As year four of MTSU's partnership with the Bonnaroo Music and Arts Festival closed Sunday, here's what it meant for the students at the event, by the numbers:
Multimedia student journalists covered more than 20 musical performances, plus two comedy shows as well as produced other news and feature stories for outlets ranging from USA TODAY Network-Tennessee to NowPlayingNashville.com to MTSU's student-run publication Sidelines.
Video, film and audio students -- rotating among 14 technical positions on MTSU's $1.7 million Mobile Production Lab -- captured 15 concerts, shooting more than 11 hours of performances on the Who Stage featuring emerging artists.
And more than two terabytes of recorded media, including raw, high-definition video and multi-track audio, that will become the core of laboratory work for students in MTSU's College of Media and Entertainment back in the classrooms.
"Every year, this partnership becomes more valuable for our students and this legendary festival," said MTSU President Sidney A. McPhee. "Our relationship with Bonnaroo provides our students with the kind of real-world experience you can't find elsewhere."
The 50-person crew of students, faculty and staff only averaged about five hours of sleep during the four-day event, working in shifts to capture acts and events that went into the wee hours of the morning.
"The volume of our student work is impressive, but numbers don't tell the whole story," said Media and Entertainment Dean Ken Paulson.
"There's also the immeasurable confidence-building that goes on, plus all the high-fives as they walk through the crowd with their MTSU gear on."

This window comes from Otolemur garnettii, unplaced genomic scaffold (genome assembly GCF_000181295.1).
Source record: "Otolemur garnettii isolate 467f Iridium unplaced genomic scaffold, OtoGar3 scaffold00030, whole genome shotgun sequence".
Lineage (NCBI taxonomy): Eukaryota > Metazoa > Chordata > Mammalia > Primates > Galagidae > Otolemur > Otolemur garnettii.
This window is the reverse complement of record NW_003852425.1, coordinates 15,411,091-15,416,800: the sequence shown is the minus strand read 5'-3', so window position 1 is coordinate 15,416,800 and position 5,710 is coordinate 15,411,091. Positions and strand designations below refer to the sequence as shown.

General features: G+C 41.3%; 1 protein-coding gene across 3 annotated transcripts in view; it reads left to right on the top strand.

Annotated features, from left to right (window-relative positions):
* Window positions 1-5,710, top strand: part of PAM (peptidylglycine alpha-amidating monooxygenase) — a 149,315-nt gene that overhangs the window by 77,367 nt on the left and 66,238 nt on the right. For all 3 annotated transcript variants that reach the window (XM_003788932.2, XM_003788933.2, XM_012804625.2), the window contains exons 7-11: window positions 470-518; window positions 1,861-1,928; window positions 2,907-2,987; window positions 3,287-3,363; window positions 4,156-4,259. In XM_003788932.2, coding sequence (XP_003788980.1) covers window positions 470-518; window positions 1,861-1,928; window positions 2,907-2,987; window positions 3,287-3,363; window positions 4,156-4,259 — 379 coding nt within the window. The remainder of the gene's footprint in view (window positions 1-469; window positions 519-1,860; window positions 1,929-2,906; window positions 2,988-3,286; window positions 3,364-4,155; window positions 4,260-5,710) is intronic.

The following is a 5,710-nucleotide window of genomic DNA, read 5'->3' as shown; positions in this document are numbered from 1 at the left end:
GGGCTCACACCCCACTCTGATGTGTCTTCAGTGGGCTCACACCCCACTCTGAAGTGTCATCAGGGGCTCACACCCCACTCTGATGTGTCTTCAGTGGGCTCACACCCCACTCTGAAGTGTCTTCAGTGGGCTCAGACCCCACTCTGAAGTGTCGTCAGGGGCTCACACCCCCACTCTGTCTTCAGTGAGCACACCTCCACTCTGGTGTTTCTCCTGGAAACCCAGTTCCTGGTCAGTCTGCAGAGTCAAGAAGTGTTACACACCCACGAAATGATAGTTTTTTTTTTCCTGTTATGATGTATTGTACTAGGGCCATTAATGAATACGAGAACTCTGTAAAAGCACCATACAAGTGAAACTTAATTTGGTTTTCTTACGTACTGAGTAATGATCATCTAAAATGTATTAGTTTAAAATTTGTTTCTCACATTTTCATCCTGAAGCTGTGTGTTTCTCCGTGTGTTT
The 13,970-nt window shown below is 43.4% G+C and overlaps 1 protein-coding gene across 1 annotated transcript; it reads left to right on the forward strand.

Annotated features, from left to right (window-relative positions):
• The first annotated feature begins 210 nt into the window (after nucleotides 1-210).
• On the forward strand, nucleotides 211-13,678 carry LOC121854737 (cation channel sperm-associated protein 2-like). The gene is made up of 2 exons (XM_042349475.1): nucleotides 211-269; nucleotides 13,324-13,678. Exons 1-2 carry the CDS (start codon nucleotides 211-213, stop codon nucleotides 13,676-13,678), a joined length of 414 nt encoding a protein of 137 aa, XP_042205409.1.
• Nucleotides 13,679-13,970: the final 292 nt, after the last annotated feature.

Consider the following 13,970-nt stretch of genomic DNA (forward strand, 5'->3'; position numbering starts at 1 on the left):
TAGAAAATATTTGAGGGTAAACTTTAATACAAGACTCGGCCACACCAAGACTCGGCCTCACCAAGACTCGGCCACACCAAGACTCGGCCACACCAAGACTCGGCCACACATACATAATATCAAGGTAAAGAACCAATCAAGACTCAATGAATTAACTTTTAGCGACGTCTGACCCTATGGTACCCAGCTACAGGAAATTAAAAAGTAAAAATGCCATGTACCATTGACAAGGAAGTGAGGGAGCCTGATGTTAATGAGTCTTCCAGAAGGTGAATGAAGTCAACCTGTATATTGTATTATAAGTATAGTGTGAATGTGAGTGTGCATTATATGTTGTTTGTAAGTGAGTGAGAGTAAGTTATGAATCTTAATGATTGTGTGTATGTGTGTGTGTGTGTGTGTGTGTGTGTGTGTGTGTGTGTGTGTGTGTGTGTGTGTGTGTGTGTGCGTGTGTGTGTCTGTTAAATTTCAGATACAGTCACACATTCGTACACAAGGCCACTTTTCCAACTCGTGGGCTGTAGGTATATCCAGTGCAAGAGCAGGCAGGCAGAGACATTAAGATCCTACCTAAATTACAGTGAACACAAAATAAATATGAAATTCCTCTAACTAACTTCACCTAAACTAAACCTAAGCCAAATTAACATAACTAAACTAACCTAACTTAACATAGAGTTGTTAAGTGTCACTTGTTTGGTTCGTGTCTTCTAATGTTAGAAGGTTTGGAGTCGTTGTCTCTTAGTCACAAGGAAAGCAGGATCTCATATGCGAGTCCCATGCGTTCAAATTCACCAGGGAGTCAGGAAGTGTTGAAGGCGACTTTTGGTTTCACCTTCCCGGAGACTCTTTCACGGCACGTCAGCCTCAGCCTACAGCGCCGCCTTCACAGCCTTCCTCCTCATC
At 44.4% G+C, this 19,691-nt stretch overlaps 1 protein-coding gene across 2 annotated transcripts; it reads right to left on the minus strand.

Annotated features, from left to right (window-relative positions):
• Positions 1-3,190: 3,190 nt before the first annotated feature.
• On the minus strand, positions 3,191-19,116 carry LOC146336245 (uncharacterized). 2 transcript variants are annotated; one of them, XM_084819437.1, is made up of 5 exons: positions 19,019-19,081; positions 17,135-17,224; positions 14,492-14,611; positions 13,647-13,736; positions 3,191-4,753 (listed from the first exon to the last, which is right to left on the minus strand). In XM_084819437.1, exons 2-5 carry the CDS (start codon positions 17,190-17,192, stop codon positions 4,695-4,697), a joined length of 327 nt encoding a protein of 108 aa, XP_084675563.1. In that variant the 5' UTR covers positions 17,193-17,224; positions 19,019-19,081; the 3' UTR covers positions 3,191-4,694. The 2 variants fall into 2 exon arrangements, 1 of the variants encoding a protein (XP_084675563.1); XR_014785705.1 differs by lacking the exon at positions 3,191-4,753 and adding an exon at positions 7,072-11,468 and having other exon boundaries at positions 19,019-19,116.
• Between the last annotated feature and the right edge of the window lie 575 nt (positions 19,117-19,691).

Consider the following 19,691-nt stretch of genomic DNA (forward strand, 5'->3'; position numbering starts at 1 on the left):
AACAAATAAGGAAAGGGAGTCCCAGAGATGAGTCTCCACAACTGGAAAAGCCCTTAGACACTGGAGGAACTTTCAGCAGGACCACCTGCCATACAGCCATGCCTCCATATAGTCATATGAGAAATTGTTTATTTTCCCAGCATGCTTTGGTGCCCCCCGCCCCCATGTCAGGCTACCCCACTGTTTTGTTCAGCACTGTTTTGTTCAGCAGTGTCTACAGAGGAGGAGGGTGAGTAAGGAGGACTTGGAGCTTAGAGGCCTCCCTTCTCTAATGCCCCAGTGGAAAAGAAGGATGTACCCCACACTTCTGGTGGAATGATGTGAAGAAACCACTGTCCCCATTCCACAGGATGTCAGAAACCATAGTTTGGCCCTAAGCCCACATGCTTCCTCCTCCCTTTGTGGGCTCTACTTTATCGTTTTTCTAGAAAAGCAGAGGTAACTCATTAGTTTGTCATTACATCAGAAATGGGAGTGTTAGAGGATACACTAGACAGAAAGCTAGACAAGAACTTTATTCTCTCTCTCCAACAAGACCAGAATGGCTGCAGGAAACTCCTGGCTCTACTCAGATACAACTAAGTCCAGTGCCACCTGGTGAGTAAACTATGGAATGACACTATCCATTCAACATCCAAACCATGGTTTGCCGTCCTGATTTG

Associate professor Leon Alligood from MTSU's School of Journalism, who helped direct the reporting team, said, "Each year, Bonnaroo offers our students an opportunity to immerse themselves in a big-time entertainment event.
"They also leave the farm with a desire for more. As an educational experience, Bonnaroo can't be beat."
Michael Fleming, a Recording Industry professor who teaches audio production, said covering a live event, as opposed to a simulated experience, helps students learn how to deal with the unexpected. For example, he said, students had to deal with a technical glitch in real time during one show - and keep working without a hitch.
"The grind of several days of production is a lot different than one-off events," Fleming said. "You learn to deal with unexpected events and how to spring to the task of troubleshooting."
But it's all about the experience, plus the actual college credit, the students received at Bonnaroo, said Robert Gordon, a Media Arts assistant professor who oversees MTSU's Mobile Production Lab stationed at the festival.
"These four days of live concerts gave students a realistic, hands-on experience about what the live video concert industry is," Gordon said. "This event gives them a great resume builder for a very competitive, freelance-heavy field."